Democratic presidential candidate Hillary Clinton tells supporters not to listen to a call made by Republican candidate Donald Trump to monitor Muslim-Americans. Rough Cut (no reporter narration).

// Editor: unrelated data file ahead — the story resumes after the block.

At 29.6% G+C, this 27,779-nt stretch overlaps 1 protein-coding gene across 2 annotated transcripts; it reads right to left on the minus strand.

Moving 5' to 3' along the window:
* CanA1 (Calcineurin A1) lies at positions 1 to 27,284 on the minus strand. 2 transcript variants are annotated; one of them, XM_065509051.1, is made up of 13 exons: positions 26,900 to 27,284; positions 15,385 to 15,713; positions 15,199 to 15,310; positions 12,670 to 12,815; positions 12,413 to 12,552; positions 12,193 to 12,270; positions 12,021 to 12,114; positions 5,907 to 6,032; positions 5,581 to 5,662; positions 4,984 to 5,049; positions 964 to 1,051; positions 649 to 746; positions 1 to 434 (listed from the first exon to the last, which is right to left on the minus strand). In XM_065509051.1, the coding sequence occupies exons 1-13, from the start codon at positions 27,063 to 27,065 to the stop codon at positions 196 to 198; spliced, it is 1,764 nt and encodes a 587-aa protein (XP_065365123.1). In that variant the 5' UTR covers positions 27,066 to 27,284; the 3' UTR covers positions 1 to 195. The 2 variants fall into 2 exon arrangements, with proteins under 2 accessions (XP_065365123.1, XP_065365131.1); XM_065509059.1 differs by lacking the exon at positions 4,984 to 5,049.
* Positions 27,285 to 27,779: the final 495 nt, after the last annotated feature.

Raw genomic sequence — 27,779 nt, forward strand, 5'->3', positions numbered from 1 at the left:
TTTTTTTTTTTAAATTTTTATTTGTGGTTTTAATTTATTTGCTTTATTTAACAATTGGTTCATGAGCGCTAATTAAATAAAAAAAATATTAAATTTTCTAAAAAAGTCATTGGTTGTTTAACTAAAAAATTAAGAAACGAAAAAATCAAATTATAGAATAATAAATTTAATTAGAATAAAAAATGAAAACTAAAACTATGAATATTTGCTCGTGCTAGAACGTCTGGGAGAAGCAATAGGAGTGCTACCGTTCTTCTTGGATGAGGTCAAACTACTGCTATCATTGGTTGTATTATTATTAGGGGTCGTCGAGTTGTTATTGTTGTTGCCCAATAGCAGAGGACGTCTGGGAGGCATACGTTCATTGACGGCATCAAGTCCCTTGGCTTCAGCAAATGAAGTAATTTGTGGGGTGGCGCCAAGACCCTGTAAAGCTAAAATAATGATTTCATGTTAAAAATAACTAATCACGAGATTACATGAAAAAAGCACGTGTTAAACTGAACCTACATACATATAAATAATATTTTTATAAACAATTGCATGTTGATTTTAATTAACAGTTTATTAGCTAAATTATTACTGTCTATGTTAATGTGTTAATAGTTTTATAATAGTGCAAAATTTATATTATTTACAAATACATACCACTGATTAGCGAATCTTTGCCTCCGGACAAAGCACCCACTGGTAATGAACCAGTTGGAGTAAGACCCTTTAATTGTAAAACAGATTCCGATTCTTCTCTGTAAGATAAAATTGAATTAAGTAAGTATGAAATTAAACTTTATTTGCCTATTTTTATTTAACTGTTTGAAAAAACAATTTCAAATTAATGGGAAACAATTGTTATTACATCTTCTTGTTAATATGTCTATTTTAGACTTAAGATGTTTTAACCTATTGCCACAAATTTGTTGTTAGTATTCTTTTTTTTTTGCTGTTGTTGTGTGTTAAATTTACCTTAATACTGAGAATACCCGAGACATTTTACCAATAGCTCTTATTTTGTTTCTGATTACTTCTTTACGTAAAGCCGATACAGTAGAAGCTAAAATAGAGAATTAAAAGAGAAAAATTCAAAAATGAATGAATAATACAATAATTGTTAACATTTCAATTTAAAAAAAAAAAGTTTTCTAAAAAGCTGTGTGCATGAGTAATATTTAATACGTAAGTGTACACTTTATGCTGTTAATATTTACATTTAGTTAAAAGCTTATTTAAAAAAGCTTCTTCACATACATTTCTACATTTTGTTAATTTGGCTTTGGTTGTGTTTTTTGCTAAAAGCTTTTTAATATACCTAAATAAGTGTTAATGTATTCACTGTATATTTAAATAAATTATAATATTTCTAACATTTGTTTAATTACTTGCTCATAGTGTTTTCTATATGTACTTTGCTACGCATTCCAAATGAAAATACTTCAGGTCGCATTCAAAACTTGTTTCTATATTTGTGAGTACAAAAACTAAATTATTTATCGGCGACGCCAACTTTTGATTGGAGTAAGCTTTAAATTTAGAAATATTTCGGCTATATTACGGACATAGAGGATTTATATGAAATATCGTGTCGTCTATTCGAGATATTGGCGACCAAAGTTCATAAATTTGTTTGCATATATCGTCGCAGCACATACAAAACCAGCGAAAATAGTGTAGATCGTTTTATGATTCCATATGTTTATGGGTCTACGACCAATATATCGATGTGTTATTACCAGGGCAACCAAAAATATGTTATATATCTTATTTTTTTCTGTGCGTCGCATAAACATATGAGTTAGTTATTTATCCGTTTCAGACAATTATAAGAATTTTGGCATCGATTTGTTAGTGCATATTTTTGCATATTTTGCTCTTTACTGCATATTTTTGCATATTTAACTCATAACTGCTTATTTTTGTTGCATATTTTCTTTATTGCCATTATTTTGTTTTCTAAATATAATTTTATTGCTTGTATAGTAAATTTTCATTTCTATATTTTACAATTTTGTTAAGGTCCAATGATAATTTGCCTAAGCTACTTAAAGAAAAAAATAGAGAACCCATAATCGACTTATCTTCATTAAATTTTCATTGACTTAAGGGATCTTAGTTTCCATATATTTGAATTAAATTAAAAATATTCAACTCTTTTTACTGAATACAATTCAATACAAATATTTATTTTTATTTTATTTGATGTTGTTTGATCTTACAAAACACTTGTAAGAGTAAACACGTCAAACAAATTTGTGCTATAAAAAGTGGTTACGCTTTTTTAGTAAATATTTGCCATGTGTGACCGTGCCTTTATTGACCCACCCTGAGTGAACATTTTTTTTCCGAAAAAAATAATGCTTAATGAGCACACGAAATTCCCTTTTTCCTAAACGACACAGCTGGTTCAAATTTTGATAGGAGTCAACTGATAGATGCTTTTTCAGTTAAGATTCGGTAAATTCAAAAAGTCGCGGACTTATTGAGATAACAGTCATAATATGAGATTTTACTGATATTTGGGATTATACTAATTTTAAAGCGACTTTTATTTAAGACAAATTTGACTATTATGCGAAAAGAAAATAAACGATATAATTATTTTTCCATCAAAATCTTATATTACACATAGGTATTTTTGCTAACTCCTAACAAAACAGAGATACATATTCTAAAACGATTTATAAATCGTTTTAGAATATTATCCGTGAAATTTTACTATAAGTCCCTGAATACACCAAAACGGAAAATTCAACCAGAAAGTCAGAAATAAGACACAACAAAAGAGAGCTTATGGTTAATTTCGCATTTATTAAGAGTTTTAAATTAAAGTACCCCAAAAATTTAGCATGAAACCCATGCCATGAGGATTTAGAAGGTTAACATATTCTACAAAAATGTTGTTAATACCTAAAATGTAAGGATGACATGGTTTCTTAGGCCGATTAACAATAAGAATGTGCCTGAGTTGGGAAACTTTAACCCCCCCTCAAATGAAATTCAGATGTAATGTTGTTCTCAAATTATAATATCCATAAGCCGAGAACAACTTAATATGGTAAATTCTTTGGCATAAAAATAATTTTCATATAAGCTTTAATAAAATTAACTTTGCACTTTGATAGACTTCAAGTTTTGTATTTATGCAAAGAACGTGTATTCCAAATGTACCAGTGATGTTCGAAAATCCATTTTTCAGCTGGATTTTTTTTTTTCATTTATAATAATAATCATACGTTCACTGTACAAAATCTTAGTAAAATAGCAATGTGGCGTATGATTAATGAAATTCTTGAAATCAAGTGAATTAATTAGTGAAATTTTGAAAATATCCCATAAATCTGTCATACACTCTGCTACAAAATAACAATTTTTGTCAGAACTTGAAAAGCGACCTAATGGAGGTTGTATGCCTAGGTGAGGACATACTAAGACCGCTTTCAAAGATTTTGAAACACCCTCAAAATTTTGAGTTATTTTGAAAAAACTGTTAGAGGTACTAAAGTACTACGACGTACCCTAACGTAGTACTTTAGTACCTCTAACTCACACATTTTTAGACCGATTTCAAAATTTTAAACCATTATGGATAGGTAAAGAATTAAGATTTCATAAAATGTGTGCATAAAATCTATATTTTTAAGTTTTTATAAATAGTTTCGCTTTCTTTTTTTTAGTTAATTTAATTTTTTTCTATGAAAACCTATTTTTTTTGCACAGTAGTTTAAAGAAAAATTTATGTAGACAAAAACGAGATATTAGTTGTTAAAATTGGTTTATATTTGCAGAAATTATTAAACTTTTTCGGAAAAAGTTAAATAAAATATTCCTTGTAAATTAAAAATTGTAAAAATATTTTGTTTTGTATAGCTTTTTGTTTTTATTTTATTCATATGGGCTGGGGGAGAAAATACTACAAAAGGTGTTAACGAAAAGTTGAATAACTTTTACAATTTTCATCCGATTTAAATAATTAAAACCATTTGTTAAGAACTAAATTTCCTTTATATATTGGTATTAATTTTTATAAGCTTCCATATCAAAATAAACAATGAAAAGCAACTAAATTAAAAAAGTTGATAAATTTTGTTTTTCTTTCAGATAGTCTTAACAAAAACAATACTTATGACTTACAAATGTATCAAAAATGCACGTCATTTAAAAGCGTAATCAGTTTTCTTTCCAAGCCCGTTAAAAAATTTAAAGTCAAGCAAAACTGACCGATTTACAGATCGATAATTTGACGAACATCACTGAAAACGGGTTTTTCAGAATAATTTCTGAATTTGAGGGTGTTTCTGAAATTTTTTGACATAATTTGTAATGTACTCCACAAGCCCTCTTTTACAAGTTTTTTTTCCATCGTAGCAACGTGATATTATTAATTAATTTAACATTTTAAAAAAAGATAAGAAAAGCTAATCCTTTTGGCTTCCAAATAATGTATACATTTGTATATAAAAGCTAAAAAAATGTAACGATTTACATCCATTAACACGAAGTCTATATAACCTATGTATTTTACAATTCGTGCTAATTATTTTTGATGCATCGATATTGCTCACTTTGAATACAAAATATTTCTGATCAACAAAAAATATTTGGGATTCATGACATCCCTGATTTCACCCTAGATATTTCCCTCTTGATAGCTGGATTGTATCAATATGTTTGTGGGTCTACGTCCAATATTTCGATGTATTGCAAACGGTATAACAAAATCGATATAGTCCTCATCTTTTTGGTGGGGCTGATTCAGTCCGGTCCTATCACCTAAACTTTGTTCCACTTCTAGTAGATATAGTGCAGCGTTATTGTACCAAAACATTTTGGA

ROUGH CUT (NO REPORTER NARRATION) STORY: Democratic presidential frontrunner Hillary Clinton attacked comments by Republican Donald Trump calling for Muslim in the United States to be tracked in a database, telling supporters on Saturday (November 21) that such rhetoric risked boosting recruitment by the Islamic State, or ISIS. Trump gave his support to the idea in an interview on Thursday, but has since sought to distance himself from his remarks. Speaking at the Democratic Party's Blue Jamboree event in South Carolina, Clinton said that comments directed against Muslims play into the hands of extremists. "I can tell you it's important that we don't listen to the voices, including those coming from Republican candidates for president, who would paint with such a broad brush, would want us to somehow isolate, register Muslims, go after Islam. Our enemies are these criminal killers who misuse a religion in order to recruit people and give them the training to go out and kill more people," Clinton said. Trump's comments came amid renewed security concerns following the Islamic State attacks in Paris last week that killed 130 people, and a political fight over U.S. plans to take in 10,000 refugees from Syria. Clinton said on Saturday that it is important for America not to create the perception that it is shutting refugees out. "I will make sure that we are absolutely vigilant in how we vet any refugees. And we will not be allowing people in who if anyone thinks at all they could cause us a problem. I will rely on the defense and intelligence experts to do that. But, you know, we don't want to enhance the recruitment of ISIS and the others by acting like we're going to shut our borders, because that validates them. And that then creates more opportunity, unfortunately, to pull in vulnerable people," Clinton said. On Thursday, the U.S. House of Representatives, defying a veto threat by President Barack Obama, overwhelmingly passed Republican-backed legislation to suspend Obama's program to admit Syrian refugees and then intensify the process of screening them.